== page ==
To test this hypothesis, we used the animal cap assay to examine whether FRL-1 inhibited early BMP response genes induced by BMP-4(Koster et al., 1991). BMP-4 induced the expression of Xmsx-1, Xvent-1 and Xbra at the early gastrula stage(Fig. 1B, lane 2), whereas FRL-1 completely inhibited the expression of BMP response genes induced by BMP-4 (Fig. 1B, lane 3).
Under our experimental conditions, FRL-1 induced neural induction without mesoderm induction at an early stage. We also tested whether FRL-1 induced the expression of late neural markers and mesodermal markers. FRL-1 induced the expression of N-CAM and the anterior neural marker otx2(Pannese et al., 1995) in a concentration-dependent manner, but not ms-actin and collagen type II (Su et al.,1991), which were expressed in muscle and notochord, respectively,even when FRL-1 was used at high doses(Fig. 1C). These results indicate that FRL-1 can directly induce anterior neural tissue without the induction of mesoderm.
EGF-CFC proteins show conserved function in neural induction
EGF-CFC proteins have two conserved motifs, the EGF-like and the CFC motif(Shen and Schier, 2000). To examine the function of these motifs in neural induction, two cDNA constructs encoding an EGF-like motif-deleted form with the 6myc-epitope tag(FRL-1ΔEGF domain) and a CFC motif-deleted form with the 6myc-epitope tag (FRL-1ΔCFC domain) were generated and used for the animal cap assay. Western blotting confirmed expression of these protein products in the injected animal caps. Overexpression of mRNA encoding FRL-1 with 6myc-epitope tag in ectoderm induced the neural marker N-CAM.However, the FRL-1ΔEGF domain or FRL-1ΔCFC domain showed no such inductive ability(Fig. 2A). This suggests that both the EGF-like and CFC domains of FRL-1 are required for neural induction.
We next examined whether the neural induction activity of FRL-1was conserved among the other EGF-CFC genes(Fig. 2B). Overexpression of oep (a zebrafish EGF-CFC gene) neuralized animal caps, as previously reported (Kiecker et al.,2000), while overexpression of other EGF-CFC genes, mouse cripto, and chick CFC (chick cripto) induced the expression of neural marker, N-CAM without the induction of mesodermal marker, ms-actin. The N-CAM expression induced by these EGF-CFC genes was weaker than that induced by FRL-1 (data not shown), which may reflect receptor differences between species. Overall, our results suggest that the function in neural induction is conserved among EGF-CFC genes.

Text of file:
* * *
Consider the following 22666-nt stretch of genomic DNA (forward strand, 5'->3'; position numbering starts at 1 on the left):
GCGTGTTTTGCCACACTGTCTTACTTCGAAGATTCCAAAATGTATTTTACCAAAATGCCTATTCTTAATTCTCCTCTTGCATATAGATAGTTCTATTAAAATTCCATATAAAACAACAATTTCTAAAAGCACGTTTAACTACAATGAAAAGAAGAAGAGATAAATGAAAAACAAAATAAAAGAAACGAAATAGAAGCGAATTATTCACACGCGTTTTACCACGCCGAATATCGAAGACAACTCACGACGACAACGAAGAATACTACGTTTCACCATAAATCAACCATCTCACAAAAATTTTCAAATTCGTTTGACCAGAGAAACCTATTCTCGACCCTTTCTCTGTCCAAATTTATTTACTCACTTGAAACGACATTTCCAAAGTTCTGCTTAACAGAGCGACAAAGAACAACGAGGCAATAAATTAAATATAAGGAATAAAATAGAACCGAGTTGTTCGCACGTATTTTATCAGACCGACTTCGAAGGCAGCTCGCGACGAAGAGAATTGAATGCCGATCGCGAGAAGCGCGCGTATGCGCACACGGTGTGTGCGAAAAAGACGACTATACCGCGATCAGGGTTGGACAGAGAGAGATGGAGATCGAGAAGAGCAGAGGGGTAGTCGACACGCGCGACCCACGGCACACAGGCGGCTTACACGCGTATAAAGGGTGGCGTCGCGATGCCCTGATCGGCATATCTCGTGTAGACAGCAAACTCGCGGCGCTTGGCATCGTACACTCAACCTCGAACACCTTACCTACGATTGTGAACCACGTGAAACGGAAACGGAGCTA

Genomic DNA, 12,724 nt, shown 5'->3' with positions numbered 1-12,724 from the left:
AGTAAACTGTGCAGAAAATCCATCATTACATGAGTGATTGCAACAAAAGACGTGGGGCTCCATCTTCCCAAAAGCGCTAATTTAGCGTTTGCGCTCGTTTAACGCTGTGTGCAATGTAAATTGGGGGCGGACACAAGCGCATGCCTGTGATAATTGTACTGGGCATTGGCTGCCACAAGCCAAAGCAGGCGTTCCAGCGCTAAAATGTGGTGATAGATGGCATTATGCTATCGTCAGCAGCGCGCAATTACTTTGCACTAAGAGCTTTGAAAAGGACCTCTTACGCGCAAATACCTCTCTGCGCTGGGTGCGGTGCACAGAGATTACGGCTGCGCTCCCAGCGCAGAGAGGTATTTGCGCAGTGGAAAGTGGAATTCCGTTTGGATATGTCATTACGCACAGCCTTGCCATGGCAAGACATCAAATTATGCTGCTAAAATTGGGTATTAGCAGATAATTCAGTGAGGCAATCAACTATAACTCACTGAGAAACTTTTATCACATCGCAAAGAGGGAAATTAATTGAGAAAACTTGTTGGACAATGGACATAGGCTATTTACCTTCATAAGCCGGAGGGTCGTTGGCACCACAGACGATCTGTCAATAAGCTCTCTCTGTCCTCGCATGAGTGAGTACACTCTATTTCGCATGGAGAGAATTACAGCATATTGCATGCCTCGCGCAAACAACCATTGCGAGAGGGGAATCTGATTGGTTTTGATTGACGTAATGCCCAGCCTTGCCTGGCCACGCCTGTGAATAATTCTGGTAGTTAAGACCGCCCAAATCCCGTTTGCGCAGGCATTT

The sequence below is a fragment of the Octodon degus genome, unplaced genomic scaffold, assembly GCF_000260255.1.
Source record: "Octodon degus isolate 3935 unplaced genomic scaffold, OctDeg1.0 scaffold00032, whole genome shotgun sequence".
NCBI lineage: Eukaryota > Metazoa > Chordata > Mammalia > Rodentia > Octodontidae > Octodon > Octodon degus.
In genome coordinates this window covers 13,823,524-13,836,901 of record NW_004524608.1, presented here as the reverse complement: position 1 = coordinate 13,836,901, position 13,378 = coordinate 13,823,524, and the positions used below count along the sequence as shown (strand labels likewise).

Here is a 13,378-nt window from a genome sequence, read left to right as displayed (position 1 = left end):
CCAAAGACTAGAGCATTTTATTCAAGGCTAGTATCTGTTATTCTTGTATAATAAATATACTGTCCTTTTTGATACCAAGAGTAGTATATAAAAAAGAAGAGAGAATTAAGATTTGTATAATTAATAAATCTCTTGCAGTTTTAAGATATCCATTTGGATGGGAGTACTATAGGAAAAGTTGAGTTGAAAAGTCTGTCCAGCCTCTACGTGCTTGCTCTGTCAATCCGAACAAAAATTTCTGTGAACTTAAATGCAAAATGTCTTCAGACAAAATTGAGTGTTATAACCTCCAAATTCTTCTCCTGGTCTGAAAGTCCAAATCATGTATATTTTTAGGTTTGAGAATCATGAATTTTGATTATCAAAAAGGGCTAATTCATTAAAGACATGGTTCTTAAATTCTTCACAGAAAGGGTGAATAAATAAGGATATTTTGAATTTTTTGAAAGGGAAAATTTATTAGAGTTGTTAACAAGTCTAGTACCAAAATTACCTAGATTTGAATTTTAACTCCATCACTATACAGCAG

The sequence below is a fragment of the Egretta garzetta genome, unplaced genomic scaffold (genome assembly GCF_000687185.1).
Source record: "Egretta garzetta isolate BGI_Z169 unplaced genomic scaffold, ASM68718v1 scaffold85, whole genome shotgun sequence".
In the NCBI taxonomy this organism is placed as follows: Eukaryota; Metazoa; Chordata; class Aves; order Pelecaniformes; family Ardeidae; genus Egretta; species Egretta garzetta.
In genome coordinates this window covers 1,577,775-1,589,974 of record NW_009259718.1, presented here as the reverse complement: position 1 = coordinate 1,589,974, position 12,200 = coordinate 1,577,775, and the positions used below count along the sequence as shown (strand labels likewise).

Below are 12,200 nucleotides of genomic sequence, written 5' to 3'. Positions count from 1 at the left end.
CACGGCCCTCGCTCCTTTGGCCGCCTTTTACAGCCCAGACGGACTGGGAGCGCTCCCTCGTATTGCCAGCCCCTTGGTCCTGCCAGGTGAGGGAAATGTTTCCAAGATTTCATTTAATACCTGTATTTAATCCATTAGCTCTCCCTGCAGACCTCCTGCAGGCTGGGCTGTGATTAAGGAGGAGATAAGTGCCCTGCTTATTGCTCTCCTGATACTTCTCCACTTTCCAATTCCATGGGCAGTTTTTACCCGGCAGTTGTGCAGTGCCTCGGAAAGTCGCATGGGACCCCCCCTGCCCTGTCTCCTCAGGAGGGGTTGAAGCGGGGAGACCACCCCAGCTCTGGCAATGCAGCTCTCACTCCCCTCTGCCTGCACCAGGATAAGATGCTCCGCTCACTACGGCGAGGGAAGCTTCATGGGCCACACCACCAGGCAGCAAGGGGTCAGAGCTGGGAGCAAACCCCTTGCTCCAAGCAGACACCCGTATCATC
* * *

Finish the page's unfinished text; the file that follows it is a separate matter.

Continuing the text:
FRL-1MO specifically inhibits translation of FRL-1
We clearly show that FRL-1 acts as a neural inducer by inhibiting BMP signaling in the animal cap. To study the role of FRL-1 in neural induction in Xenopus embryos, we generated an antisense morpholino oligonucleotide against FRL-1 (FRL-1MO) and then tested whether it specifically inhibited the translation of FRL-1 using the Xenopus oocyte expression system(Fig. 3). First, FRL-1-6myc proteins, consisting of FRL-1 tagged with the 6myc-epitope at the C-terminal region were detected at approximately 35 kDa and 25 kDa(Fig. 3, lanes 2, 5). A 25 kDa protein is consistent with the predicted molecular size of the FRL-1-6myc protein. The 35 kDa band may represent a glycosylated form of FRL-1-6myc since the mouse EGF-CFC protein, Cripto is known to be fucosylated(Schiffer et al., 2001). FRL-1MO was shown to inhibit the translation of FRL-1(Fig. 3, lane 3), but not FRL-1-4misMO, which contains four nucleotide substitutions to exclude the toxicity of MO or FRL-1Δ5′UTR that lacks the target sequence of FRL-1MO (Fig. 3,lanes 4, 6). These results imply that the FRL-1MO specifically inhibited FRL-1 translation.
FRL-1 is required for neural induction in Xenopusembryos
To confirm our results with misexpression of FRL-1, we performed a loss-of-function study by microinjecting FRL-1MO into Xenopus embryos(Fig. 4). Embryos that had been injected animally into each blastomere at the 8-cell stage with 15 ng of FRL-1MO showed head defects with no eye structures(Table 1, Fig. 4B). Injection of 15 ng of FRL1-4misMO animally or with 15 ng of FRL-1MO vegetally had no apparent inhibitory effects (Table 1). We also generated a second antisense MO against FRL-1, which was designed against another region of the 5′UTR of the FRL-1 mRNA(FRL-1MO-second). Embryos injected with 40 ng of FRL-1MO-second showed a phenotype similar to those injected with FRL-1MO(Table 1, Fig. 4G). Head structure defects with lack of eyes, caused by microinjection of either FRL-1MO or FRL-1MO-second, could be rescued by co-injection of 20 pg of FRL-1Δ5′UTR (Table 1, Fig. 4D,H). These results suggest that the phenotypes caused by microinjection of the MOs against FRL-1 were due specifically to the depletion of FRL-1. Next, we tested the possibility that other EGF-CFC genes or BMP antagonists, such as chordin, noggin or FRL-1ΔEGF and ΔCFC domain could rescue the FRL-1-depleted phenotype. The phenotypes of the embryos injected with FRL-1MO were rescued by co-injection with oep mRNA (Table 1, Fig. 4E) and cripto (Table 1, Fig. 4F), but not with chordin, noggin, FRL-1ΔEGF domain or FRL-1ΔCFC domain (Table 1), suggesting that other EGF-CFC genes could compensate for the depletion of FRL-1.